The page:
August 10, 2011 in City

Pot dispensers enter pleas

Four face up to 20 years in prison for selling medical marijuana
By The Spokesman-Review
 

On the Web: Read past articles about medical marijuana at spokesman.com/topics/ medical-marijuana/

Four men facing federal prison time for operating medical marijuana dispensaries in Spokane appeared in federal court Tuesday afternoon and pleaded not guilty to all charges.

Charles Wright and Jon Vivian, former owners of the THC Pharmacy on South Perry Street, and Jerry Laberdee and Dennis Whited, former owners of Medical Herb Providers, appeared in front of U.S. Magistrate Judge Cynthia Imbrogno.

Several of the defendants apparently learned of the hearing Tuesday morning from a television news reporters, said Jessica Nuna, a friend of the accused who was at the hearing. The prosecution acknowledged summons were sent, but that the defendants had not received them. It is unclear why the summons never made it, but all the defendants were present for the hearing.

None are currently in custody and all were allowed to leave after the Tuesday hearing.

Wright and Vivian pleaded not guilty to distributing marijuana near a school, possession with intent to distribute marijuana near a school and manufacture of marijuana near a school. The charges each carry a minimum penalty of one year, and not more than 10 years.

They were also charged with maintaining a drug-involved premise near a school, which carries a prison term of one year and not more than 20 years.

Laberdee and Whited pleaded not guilty to distribution of marijuana, which carries a penalty of up to five years imprisonment; manufacture of marijuana, which carries a sentence of five to 40 years in prison; and maintaining a drug involved premise, which has a maximum sentence of 20 years.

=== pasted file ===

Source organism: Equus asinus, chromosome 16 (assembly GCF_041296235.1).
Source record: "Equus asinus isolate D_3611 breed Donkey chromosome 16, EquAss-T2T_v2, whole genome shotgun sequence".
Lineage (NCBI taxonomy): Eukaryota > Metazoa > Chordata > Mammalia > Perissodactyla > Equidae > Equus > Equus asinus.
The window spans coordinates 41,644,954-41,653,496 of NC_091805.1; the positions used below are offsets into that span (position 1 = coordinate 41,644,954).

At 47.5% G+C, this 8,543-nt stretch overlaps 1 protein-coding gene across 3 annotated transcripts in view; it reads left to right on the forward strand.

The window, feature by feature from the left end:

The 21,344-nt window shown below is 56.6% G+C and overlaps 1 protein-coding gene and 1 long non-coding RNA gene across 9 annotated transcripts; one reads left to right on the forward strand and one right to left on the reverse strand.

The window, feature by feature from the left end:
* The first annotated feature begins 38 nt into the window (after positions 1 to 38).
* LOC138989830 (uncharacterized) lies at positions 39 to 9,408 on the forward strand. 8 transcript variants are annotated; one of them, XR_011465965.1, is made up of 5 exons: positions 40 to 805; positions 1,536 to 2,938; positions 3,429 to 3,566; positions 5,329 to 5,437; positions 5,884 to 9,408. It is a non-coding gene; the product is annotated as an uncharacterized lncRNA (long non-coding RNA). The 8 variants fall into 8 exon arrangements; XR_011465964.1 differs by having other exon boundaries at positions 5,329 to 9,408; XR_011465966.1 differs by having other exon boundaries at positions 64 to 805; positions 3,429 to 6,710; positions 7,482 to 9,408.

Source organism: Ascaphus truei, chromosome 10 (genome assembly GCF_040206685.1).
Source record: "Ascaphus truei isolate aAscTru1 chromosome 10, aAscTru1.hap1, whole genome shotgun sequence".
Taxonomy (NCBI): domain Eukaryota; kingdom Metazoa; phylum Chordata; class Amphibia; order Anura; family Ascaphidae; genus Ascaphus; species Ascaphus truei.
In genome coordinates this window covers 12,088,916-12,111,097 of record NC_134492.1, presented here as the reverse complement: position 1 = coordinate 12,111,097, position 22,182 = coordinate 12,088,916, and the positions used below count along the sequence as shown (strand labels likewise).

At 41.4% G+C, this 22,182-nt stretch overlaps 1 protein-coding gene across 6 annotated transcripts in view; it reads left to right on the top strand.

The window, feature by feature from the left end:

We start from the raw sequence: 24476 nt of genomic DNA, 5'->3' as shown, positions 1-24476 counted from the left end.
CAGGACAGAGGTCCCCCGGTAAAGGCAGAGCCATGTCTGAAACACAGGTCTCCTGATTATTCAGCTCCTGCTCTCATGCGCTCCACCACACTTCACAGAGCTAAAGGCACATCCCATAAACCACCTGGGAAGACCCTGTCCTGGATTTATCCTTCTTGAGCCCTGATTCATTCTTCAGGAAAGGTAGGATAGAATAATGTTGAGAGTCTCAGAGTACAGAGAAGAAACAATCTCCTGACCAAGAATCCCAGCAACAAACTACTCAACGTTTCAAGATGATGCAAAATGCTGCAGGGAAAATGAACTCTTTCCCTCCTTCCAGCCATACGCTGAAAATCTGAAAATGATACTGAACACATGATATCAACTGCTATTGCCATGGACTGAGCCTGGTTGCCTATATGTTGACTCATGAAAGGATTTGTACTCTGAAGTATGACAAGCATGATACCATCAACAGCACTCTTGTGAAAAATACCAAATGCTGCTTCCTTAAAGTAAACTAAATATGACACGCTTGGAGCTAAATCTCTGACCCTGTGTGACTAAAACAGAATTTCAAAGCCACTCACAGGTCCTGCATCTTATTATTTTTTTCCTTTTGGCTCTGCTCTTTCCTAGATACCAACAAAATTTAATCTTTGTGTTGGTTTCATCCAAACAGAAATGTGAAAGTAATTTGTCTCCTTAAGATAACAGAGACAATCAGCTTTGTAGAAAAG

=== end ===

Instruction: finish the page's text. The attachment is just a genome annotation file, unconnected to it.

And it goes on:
The penalties could also include hundreds of thousands in fines. The defendants also face a forfeiture of any property or proceeds that resulted from the alleged crimes.

The prosecution expressed concern about the potential for a conflict of interest resulting from the separate indictments because the accused know each other. However, Imbrogno did not issue a no-contact order between the defendants, who have many friends and family members in common. She admonished them to not speak with one another regarding the cases.

“I would suggest you take that very seriously,” she warned. “And I hope your friends and family members are hearing that, too.”

All the defendants were indicted by a federal grand jury July 20.

Federal authorities sent letters to the dispensary operators in April warning them they were in violation of federal laws and that they should close the shops immediately, despite Washington state law allowing the use of medicinal marijuana. Several dispensaries in Spokane disregarded that warning and some were raided several weeks later.

Among other conditions of their release, they cannot leave the eastern district of Washington without permission from the courts or possess firearms and must submit to random drug testing.

“You need to know your court dates and be here on time,” Imbrogno said of the conditional release.

Criminal defense attorney Doug Phelps was appointed to represent Laberdee. Wright and Whited will be appointed federal public defenders. Vivian will be appointed representation from another office because Wright is already being appointed a federal defender.

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